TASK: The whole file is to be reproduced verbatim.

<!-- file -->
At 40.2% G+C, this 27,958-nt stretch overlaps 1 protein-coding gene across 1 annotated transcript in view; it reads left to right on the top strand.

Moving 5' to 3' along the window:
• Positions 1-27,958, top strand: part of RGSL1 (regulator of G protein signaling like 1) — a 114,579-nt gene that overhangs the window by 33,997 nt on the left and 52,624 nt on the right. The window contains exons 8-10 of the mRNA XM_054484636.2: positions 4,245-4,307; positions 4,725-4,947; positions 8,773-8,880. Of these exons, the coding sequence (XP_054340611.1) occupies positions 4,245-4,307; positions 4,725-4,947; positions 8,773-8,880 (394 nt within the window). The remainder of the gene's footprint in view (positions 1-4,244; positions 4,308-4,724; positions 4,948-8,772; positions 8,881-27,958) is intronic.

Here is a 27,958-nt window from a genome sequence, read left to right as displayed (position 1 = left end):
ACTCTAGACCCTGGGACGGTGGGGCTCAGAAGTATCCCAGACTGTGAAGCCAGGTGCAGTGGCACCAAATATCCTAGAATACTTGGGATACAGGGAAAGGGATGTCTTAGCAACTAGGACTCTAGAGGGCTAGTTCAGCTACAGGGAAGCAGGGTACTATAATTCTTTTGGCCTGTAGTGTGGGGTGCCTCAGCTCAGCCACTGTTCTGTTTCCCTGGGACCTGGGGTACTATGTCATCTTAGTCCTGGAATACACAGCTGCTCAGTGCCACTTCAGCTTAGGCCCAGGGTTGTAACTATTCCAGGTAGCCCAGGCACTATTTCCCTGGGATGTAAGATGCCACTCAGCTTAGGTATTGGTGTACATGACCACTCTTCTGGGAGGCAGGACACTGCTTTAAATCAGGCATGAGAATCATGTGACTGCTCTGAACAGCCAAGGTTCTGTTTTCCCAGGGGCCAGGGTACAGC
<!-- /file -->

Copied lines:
At 40.2% G+C, this 27,958-nt stretch overlaps 1 protein-coding gene across 1 annotated transcript in view; it reads left to right on the top strand.

Moving 5' to 3' along the window:
• Positions 1-27,958, top strand: part of RGSL1 (regulator of G protein signaling like 1) — a 114,579-nt gene that overhangs the window by 33,997 nt on the left and 52,624 nt on the right. The window contains exons 8-10 of the mRNA XM_054484636.2: positions 4,245-4,307; positions 4,725-4,947; positions 8,773-8,880. Of these exons, the coding sequence (XP_054340611.1) occupies positions 4,245-4,307; positions 4,725-4,947; positions 8,773-8,880 (394 nt within the window). The remainder of the gene's footprint in view (positions 1-4,244; positions 4,308-4,724; positions 4,948-8,772; positions 8,881-27,958) is intronic.

Here is a 27,958-nt window from a genome sequence, read left to right as displayed (position 1 = left end):
ACTCTAGACCCTGGGACGGTGGGGCTCAGAAGTATCCCAGACTGTGAAGCCAGGTGCAGTGGCACCAAATATCCTAGAATACTTGGGATACAGGGAAAGGGATGTCTTAGCAACTAGGACTCTAGAGGGCTAGTTCAGCTACAGGGAAGCAGGGTACTATAATTCTTTTGGCCTGTAGTGTGGGGTGCCTCAGCTCAGCCACTGTTCTGTTTCCCTGGGACCTGGGGTACTATGTCATCTTAGTCCTGGAATACACAGCTGCTCAGTGCCACTTCAGCTTAGGCCCAGGGTTGTAACTATTCCAGGTAGCCCAGGCACTATTTCCCTGGGATGTAAGATGCCACTCAGCTTAGGTATTGGTGTACATGACCACTCTTCTGGGAGGCAGGACACTGCTTTAAATCAGGCATGAGAATCATGTGACTGCTCTGAACAGCCAAGGTTCTGTTTTCCCAGGGGCCAGGGTACAGC